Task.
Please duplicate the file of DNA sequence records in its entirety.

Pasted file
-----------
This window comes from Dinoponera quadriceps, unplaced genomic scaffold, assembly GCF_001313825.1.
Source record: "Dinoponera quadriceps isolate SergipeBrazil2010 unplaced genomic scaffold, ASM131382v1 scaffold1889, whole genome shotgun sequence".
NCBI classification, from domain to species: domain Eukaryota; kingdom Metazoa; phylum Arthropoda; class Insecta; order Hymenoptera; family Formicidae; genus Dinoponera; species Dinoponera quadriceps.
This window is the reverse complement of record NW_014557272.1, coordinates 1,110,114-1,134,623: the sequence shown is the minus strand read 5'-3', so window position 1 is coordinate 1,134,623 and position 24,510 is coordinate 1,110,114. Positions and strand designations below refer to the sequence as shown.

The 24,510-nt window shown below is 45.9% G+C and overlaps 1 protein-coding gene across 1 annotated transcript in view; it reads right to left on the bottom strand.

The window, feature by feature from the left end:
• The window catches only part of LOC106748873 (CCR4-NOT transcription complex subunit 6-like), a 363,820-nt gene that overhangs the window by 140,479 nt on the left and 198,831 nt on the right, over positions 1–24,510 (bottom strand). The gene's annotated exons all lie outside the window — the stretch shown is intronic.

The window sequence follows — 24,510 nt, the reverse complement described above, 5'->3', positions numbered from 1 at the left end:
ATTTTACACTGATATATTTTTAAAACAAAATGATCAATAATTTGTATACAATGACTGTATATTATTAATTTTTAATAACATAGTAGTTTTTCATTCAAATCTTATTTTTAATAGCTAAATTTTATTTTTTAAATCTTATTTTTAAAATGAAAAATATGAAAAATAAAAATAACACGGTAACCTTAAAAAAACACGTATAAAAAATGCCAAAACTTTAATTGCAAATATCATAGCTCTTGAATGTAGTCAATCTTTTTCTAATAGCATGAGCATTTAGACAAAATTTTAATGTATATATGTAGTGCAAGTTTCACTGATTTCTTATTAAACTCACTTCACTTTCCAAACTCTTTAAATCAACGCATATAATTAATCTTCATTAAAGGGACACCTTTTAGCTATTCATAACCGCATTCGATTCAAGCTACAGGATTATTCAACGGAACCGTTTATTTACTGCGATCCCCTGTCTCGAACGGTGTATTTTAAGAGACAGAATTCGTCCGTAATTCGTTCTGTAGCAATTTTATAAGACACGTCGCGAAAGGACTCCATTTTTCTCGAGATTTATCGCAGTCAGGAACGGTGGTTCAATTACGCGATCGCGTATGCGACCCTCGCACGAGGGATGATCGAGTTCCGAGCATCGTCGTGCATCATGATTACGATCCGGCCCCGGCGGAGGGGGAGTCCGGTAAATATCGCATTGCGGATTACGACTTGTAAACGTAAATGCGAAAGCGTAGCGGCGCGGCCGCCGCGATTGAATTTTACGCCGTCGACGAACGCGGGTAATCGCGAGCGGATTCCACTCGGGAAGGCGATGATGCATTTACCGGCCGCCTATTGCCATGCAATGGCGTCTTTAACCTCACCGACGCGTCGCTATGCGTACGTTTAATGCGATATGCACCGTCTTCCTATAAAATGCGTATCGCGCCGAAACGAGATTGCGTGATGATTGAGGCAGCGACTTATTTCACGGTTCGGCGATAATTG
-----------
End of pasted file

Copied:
This window comes from Dinoponera quadriceps, unplaced genomic scaffold, assembly GCF_001313825.1.
Source record: "Dinoponera quadriceps isolate SergipeBrazil2010 unplaced genomic scaffold, ASM131382v1 scaffold1889, whole genome shotgun sequence".
NCBI classification, from domain to species: domain Eukaryota; kingdom Metazoa; phylum Arthropoda; class Insecta; order Hymenoptera; family Formicidae; genus Dinoponera; species Dinoponera quadriceps.
This window is the reverse complement of record NW_014557272.1, coordinates 1,110,114-1,134,623: the sequence shown is the minus strand read 5'-3', so window position 1 is coordinate 1,134,623 and position 24,510 is coordinate 1,110,114. Positions and strand designations below refer to the sequence as shown.

The 24,510-nt window shown below is 45.9% G+C and overlaps 1 protein-coding gene across 1 annotated transcript in view; it reads right to left on the bottom strand.

The window, feature by feature from the left end:
• The window catches only part of LOC106748873 (CCR4-NOT transcription complex subunit 6-like), a 363,820-nt gene that overhangs the window by 140,479 nt on the left and 198,831 nt on the right, over positions 1–24,510 (bottom strand). The gene's annotated exons all lie outside the window — the stretch shown is intronic.

The window sequence follows — 24,510 nt, the reverse complement described above, 5'->3', positions numbered from 1 at the left end:
ATTTTACACTGATATATTTTTAAAACAAAATGATCAATAATTTGTATACAATGACTGTATATTATTAATTTTTAATAACATAGTAGTTTTTCATTCAAATCTTATTTTTAATAGCTAAATTTTATTTTTTAAATCTTATTTTTAAAATGAAAAATATGAAAAATAAAAATAACACGGTAACCTTAAAAAAACACGTATAAAAAATGCCAAAACTTTAATTGCAAATATCATAGCTCTTGAATGTAGTCAATCTTTTTCTAATAGCATGAGCATTTAGACAAAATTTTAATGTATATATGTAGTGCAAGTTTCACTGATTTCTTATTAAACTCACTTCACTTTCCAAACTCTTTAAATCAACGCATATAATTAATCTTCATTAAAGGGACACCTTTTAGCTATTCATAACCGCATTCGATTCAAGCTACAGGATTATTCAACGGAACCGTTTATTTACTGCGATCCCCTGTCTCGAACGGTGTATTTTAAGAGACAGAATTCGTCCGTAATTCGTTCTGTAGCAATTTTATAAGACACGTCGCGAAAGGACTCCATTTTTCTCGAGATTTATCGCAGTCAGGAACGGTGGTTCAATTACGCGATCGCGTATGCGACCCTCGCACGAGGGATGATCGAGTTCCGAGCATCGTCGTGCATCATGATTACGATCCGGCCCCGGCGGAGGGGGAGTCCGGTAAATATCGCATTGCGGATTACGACTTGTAAACGTAAATGCGAAAGCGTAGCGGCGCGGCCGCCGCGATTGAATTTTACGCCGTCGACGAACGCGGGTAATCGCGAGCGGATTCCACTCGGGAAGGCGATGATGCATTTACCGGCCGCCTATTGCCATGCAATGGCGTCTTTAACCTCACCGACGCGTCGCTATGCGTACGTTTAATGCGATATGCACCGTCTTCCTATAAAATGCGTATCGCGCCGAAACGAGATTGCGTGATGATTGAGGCAGCGACTTATTTCACGGTTCGGCGATAATTG